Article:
A variety of definitions of musculoskeletal pain were used in the 11 studies. Of the 5 low back studies, two studies defined low back pain as non-specific pain lasting longer than three months [33, 52], and the other studies used definitions such as clinically stable, non-neurological pain lasting longer than one year [37], pain in the lower back with or without pain in the lower limbs [47], and pain lasting > 6 weeks or at least 3 episodes (>1 week) in the last year [48]. In the 2 studies of chronic musculoskeletal pain, more than half of the cohort experienced low back pain, and the remainder reported neck, shoulder and elbow pain, with the duration of pain not specified [45, 46]. Ote Karaca et al. recruited individuals who had regional musculoskeletal pain exceeding three months in duration [51]. Neilsen et al. recruited participants who had neck or shoulder pain lasting for more than 30 days [50], while Kocur et al. recruited participants who had cervical pain with the exclusion of “acute pain in the cervical area and shoulders” [49]. In the study by Fingelton et al. which examined individuals with knee OA, OA was diagnosed based on the American College of Rheumatology classification, and needed to be the main source of pain, and exceed 3 on an 11 point numerical rating scale [41].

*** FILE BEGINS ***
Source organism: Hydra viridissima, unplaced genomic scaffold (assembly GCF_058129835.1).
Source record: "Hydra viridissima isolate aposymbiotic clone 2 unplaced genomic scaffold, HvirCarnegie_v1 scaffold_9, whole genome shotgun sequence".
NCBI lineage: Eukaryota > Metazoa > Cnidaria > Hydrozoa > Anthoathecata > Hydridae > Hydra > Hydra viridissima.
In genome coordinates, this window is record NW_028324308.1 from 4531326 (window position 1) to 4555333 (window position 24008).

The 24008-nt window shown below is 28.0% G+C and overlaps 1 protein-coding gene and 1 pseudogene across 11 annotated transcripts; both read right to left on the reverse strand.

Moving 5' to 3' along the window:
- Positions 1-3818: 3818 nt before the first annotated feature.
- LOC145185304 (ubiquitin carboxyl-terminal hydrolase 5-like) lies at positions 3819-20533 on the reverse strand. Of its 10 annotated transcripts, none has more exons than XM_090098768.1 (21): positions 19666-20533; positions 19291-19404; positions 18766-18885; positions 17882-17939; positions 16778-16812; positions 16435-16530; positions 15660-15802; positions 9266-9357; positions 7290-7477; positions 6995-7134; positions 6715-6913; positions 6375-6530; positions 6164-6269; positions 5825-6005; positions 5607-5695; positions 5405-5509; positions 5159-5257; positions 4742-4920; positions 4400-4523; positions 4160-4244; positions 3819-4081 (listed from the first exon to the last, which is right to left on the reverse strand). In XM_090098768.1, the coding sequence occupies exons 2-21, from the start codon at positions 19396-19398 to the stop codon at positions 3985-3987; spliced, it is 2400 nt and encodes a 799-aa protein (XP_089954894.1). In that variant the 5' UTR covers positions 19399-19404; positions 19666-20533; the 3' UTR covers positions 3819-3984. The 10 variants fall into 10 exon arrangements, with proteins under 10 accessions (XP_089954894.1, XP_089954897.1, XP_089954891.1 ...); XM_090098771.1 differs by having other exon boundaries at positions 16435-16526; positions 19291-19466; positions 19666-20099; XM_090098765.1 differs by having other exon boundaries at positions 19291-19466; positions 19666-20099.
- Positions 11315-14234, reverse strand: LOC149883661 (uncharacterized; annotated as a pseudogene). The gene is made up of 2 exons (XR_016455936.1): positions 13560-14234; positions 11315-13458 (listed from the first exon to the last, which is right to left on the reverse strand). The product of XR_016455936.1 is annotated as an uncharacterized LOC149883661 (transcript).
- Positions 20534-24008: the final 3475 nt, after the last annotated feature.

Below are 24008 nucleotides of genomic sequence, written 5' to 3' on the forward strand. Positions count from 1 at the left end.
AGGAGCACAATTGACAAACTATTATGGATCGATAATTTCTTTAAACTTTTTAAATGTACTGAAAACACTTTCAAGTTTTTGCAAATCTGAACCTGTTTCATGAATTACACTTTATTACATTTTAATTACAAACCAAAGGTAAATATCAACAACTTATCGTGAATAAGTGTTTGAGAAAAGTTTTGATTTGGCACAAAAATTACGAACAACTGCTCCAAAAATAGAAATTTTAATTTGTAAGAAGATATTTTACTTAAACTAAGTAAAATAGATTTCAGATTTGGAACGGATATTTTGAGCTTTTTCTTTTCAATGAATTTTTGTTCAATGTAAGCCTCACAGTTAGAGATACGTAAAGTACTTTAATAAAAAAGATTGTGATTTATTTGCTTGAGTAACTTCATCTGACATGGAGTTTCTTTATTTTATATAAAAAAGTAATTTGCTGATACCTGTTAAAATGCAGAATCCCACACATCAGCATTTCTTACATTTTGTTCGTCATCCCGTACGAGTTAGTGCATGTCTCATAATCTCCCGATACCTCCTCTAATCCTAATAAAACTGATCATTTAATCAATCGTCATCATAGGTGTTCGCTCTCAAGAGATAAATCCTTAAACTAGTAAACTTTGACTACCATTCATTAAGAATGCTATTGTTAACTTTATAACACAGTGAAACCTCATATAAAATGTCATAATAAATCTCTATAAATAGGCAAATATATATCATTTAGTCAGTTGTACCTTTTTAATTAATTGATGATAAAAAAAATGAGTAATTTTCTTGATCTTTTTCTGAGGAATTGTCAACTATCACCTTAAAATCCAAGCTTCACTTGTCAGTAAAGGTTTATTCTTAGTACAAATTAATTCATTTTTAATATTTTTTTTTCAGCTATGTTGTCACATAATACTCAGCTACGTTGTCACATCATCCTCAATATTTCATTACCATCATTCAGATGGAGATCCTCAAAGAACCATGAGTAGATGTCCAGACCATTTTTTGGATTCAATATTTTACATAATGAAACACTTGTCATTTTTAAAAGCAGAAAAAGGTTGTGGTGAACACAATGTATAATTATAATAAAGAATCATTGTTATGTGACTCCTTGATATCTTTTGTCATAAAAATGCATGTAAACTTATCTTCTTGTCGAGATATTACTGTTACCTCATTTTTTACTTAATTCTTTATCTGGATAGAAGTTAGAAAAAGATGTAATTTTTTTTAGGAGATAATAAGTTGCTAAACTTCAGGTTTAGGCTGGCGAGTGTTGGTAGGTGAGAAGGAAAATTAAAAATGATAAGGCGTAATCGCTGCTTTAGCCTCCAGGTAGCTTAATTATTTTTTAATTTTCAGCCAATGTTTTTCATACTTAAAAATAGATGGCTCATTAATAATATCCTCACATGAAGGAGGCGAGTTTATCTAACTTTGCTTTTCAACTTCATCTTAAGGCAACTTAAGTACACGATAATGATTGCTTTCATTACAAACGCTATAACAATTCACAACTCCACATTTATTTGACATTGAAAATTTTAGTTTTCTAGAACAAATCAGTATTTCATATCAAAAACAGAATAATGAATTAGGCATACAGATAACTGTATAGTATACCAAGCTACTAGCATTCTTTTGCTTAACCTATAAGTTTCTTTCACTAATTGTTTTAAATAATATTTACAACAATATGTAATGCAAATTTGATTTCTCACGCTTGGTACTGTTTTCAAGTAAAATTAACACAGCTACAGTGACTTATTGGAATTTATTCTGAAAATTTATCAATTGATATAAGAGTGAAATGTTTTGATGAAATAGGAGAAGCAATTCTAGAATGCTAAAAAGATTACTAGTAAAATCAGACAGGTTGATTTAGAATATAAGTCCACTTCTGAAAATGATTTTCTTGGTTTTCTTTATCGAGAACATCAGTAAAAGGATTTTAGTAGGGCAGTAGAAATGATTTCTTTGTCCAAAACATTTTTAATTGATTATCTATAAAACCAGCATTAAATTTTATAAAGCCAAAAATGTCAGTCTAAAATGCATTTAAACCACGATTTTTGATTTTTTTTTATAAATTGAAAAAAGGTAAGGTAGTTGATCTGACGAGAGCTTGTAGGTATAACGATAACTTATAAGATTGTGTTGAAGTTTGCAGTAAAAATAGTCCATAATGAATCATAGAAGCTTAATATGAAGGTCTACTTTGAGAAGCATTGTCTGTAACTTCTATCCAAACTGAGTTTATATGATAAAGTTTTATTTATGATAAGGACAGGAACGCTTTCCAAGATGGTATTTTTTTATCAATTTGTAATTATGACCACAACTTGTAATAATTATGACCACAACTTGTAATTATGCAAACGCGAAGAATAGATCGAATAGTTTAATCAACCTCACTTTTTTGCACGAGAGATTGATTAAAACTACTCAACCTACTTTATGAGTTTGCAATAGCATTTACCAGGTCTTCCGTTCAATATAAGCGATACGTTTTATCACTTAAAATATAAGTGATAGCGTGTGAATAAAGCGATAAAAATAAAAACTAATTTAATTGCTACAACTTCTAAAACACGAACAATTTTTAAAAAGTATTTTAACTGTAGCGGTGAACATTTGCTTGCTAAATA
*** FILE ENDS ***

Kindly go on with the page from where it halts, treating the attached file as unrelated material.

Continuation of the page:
Four of the included studies classified participants into subgroups based on pain sensitivity, kinesiophobia, self-reported pain intensity during activity, and conditioned pain modulation [41, 45,46,47]. Vaegter et al. (2016) examined high and low pain sensitivity subgroupsbased on a median split of the average PPTs for men and women [45], while their later study in 2018 examined high and low kinesiophobia subgroups, where the subgroups were created based on the recommended threshold for a high degree of kinesiophobia using the Tampa Scale of Kinesiophobia (score≥38) [46]. In addition, the most recent study by Vaegter et al. examined change in pain sensitisation in individuals that reported an increase (≥2/10) in their back pain during walking compared to those that reported no or limited increase (<2/10) [47]. The study of OA classified participants as “abnormal conditioned pain modulation (CPM)” where there was a decrease in PPTs or absence of change, or “normal CPM” where there was an increase in PPTs [41].

Aerobic exercise prescription

Five experimental, repeated measures studies and one of the randomised controlled trials used cycle ergometry as the prescribed aerobic exercise [33, 37, 41, 45, 46, 50], while one repeated measures study and randomised controlled trial used treadmill walking [48, 51] and the remaining 3 studies used Nordic walking [49], a 6 min walk test [47], and selection from a range of aerobic activities, including walking, stepping, elliptical exercise and cycling, as per the participant’s preference [49, 52].